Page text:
A planet, as defined by the International Astronomical Union (IAU), is a celestial body orbiting a star or stellar remnant that is massive enough to be rounded by its own gravity, is not massive enough to cause thermonuclear fusion, and has cleared its neighbouring region of planetesimals.[a][1][2]
The term planet is ancient, with ties to history, science, myth, and religion. The planets were originally seen by many early cultures as divine, or as emissaries of the gods. Even today, many people believe in astrology, which holds that the movement of the planets affects people's lives, although such a causation is rejected by the scientific community. As scientific knowledge advanced, human perception of the planets changed, incorporating a number of disparate objects. Even now there is no uncontested definition of what a planet is. In 2006, the IAU officially adopted a resolution defining planets within the Solar System. This definition has been both praised and criticized, and remains disputed by some scientists.
The planets were thought by
Ptolemy to orbit the Earth in deferent and epicycle motions. After Copernicus suggested that the planets orbited the Sun, this view was supported by Galileo with the use of the telescope. By careful analysis of the observation data, Johannes Kepler found their orbits to be not circular, but elliptical. As observational tools improved, astronomers saw that, like Earth, the planets rotated around tilted axes, and some share such features as ice-caps and seasons. Since the dawn of the Space Age, close observation by probes has found that Earth and the other planets share characteristics such as volcanism, hurricanes, tectonics, and even hydrology. Since 1992, through the discovery of hundreds of extrasolar planets (planets around other stars), scientists are beginning to observe similar features throughout the Milky Way Galaxy.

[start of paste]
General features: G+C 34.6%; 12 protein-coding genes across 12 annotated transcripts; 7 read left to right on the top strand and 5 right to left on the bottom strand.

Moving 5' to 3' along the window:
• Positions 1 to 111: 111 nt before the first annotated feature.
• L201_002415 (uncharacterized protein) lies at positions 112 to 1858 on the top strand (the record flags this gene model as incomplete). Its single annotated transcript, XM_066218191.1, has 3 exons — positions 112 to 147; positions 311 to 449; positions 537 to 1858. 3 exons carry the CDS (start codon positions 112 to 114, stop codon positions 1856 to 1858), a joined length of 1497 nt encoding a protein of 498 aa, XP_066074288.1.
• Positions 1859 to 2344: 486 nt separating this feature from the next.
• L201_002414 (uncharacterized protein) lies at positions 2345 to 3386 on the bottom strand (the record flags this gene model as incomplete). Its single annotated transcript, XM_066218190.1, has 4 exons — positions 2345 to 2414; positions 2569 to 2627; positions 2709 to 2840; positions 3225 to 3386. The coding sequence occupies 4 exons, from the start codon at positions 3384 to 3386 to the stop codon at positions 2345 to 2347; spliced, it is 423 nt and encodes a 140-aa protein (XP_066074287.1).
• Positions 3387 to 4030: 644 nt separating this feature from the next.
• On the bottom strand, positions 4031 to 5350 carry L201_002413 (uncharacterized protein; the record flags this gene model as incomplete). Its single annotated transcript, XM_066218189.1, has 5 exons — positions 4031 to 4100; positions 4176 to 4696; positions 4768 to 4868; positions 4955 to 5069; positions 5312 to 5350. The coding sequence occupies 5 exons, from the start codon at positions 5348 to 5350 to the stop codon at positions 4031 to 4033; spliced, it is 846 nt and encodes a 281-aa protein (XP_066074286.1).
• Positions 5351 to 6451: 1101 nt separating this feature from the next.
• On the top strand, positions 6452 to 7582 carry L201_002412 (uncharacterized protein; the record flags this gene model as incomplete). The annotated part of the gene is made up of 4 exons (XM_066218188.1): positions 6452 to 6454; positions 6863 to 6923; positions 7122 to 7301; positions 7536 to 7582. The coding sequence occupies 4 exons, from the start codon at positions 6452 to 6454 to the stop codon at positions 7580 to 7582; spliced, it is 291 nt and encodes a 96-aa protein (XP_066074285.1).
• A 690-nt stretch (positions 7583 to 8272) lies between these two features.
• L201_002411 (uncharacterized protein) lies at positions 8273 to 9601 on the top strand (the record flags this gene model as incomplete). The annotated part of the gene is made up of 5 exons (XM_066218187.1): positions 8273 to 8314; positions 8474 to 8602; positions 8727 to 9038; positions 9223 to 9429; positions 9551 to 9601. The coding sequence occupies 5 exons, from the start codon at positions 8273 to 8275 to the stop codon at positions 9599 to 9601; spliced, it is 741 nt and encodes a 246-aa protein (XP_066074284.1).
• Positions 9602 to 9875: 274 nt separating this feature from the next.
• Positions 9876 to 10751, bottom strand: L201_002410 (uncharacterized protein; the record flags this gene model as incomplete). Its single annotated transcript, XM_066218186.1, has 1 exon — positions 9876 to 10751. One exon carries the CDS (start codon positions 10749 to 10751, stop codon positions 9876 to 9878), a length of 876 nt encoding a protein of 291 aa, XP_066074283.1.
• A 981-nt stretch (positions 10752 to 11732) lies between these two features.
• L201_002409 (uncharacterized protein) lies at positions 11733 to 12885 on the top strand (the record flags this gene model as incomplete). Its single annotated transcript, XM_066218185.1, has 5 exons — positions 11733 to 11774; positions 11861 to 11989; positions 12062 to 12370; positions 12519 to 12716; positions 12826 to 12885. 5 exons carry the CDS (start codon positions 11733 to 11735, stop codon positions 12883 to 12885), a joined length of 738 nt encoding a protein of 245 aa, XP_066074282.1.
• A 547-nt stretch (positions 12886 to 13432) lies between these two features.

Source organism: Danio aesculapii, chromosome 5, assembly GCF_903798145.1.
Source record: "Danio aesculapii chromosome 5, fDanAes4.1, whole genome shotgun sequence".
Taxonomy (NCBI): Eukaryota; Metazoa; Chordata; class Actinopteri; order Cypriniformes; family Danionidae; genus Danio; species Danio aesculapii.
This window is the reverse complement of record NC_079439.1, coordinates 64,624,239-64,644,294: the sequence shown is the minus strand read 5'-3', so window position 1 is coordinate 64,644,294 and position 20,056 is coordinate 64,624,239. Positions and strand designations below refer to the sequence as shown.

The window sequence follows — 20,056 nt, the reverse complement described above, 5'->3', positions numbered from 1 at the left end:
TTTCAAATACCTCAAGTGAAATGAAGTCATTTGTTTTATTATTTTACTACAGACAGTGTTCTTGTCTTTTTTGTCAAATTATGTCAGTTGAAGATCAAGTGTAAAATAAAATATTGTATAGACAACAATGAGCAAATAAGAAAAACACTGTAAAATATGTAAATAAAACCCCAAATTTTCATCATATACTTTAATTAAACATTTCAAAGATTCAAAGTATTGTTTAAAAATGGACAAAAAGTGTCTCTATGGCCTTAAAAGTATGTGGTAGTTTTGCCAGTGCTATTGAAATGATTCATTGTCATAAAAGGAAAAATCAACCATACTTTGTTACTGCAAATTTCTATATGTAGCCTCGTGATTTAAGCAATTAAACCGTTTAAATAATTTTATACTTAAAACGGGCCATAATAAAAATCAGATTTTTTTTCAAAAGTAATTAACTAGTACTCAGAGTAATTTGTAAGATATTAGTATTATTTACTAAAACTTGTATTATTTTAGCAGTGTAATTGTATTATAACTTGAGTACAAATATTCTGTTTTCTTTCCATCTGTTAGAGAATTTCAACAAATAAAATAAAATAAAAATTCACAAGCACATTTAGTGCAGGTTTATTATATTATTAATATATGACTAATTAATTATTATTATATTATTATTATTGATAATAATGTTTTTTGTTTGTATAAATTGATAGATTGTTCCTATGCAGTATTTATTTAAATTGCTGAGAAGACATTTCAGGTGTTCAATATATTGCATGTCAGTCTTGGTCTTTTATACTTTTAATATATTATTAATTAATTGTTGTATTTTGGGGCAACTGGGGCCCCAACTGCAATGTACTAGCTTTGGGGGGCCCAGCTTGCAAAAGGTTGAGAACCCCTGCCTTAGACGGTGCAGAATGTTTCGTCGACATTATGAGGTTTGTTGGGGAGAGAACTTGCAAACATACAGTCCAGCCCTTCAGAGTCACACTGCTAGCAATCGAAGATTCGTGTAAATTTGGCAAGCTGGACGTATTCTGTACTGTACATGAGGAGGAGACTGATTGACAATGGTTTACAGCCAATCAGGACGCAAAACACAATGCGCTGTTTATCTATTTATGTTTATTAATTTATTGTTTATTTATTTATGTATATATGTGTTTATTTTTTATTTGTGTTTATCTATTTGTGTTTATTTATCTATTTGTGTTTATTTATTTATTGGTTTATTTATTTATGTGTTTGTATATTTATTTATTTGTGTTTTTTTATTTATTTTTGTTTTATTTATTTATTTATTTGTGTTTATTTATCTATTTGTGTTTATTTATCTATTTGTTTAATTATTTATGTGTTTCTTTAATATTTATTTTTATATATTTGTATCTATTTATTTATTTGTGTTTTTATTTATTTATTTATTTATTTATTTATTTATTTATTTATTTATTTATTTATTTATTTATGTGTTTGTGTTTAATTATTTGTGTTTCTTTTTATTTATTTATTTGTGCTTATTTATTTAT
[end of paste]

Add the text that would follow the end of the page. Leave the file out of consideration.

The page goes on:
Planets are generally divided into two main types: large, low-density
gas giants, and smaller, rocky terrestrials. Under IAU definitions, there are eight planets in the Solar System. In order from the Sun, they are the four terrestrials, Mercury, Venus, Earth, and Mars, then the four gas giants, Jupiter, Saturn, Uranus, and Neptune. Many of these planets are orbited by one or more moons, which can be larger than small planets. As of July 2008, there are 306 known extrasolar planets, ranging from the size of gas giants to that of terrestrial planets.[3] This brings the total number of identified planets to at least 314. The Solar System also contains at least four dwarf planets: Ceres, Pluto (formerly considered to be the Solar System's ninth planet), Makemake and Eris. No extrasolar dwarf planets have yet been detected.